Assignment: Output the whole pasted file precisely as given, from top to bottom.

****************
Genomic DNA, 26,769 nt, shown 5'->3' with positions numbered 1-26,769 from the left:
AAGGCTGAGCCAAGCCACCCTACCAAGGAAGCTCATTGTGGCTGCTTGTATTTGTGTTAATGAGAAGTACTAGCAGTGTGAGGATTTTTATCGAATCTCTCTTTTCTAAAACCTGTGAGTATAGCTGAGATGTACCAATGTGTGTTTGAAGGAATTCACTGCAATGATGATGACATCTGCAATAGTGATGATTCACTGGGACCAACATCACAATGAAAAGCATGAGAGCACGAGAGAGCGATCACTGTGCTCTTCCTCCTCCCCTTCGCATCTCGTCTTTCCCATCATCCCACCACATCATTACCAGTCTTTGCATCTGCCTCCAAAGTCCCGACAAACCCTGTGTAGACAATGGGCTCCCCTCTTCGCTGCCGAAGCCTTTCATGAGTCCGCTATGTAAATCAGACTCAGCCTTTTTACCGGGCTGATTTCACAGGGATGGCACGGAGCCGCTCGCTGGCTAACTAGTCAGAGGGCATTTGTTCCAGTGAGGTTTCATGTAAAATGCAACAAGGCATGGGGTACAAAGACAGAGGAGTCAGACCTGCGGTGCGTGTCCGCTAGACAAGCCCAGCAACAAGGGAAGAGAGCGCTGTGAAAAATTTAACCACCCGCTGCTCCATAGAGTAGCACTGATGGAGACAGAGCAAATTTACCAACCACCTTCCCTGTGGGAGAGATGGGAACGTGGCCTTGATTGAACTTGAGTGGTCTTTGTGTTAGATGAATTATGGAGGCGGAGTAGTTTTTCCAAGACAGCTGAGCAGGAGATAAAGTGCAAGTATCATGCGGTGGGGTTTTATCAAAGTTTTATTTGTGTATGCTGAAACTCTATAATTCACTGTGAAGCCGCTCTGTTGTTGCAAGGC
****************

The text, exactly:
Genomic DNA, 26,769 nt, shown 5'->3' with positions numbered 1-26,769 from the left:
AAGGCTGAGCCAAGCCACCCTACCAAGGAAGCTCATTGTGGCTGCTTGTATTTGTGTTAATGAGAAGTACTAGCAGTGTGAGGATTTTTATCGAATCTCTCTTTTCTAAAACCTGTGAGTATAGCTGAGATGTACCAATGTGTGTTTGAAGGAATTCACTGCAATGATGATGACATCTGCAATAGTGATGATTCACTGGGACCAACATCACAATGAAAAGCATGAGAGCACGAGAGAGCGATCACTGTGCTCTTCCTCCTCCCCTTCGCATCTCGTCTTTCCCATCATCCCACCACATCATTACCAGTCTTTGCATCTGCCTCCAAAGTCCCGACAAACCCTGTGTAGACAATGGGCTCCCCTCTTCGCTGCCGAAGCCTTTCATGAGTCCGCTATGTAAATCAGACTCAGCCTTTTTACCGGGCTGATTTCACAGGGATGGCACGGAGCCGCTCGCTGGCTAACTAGTCAGAGGGCATTTGTTCCAGTGAGGTTTCATGTAAAATGCAACAAGGCATGGGGTACAAAGACAGAGGAGTCAGACCTGCGGTGCGTGTCCGCTAGACAAGCCCAGCAACAAGGGAAGAGAGCGCTGTGAAAAATTTAACCACCCGCTGCTCCATAGAGTAGCACTGATGGAGACAGAGCAAATTTACCAACCACCTTCCCTGTGGGAGAGATGGGAACGTGGCCTTGATTGAACTTGAGTGGTCTTTGTGTTAGATGAATTATGGAGGCGGAGTAGTTTTTCCAAGACAGCTGAGCAGGAGATAAAGTGCAAGTATCATGCGGTGGGGTTTTATCAAAGTTTTATTTGTGTATGCTGAAACTCTATAATTCACTGTGAAGCCGCTCTGTTGTTGCAAGGC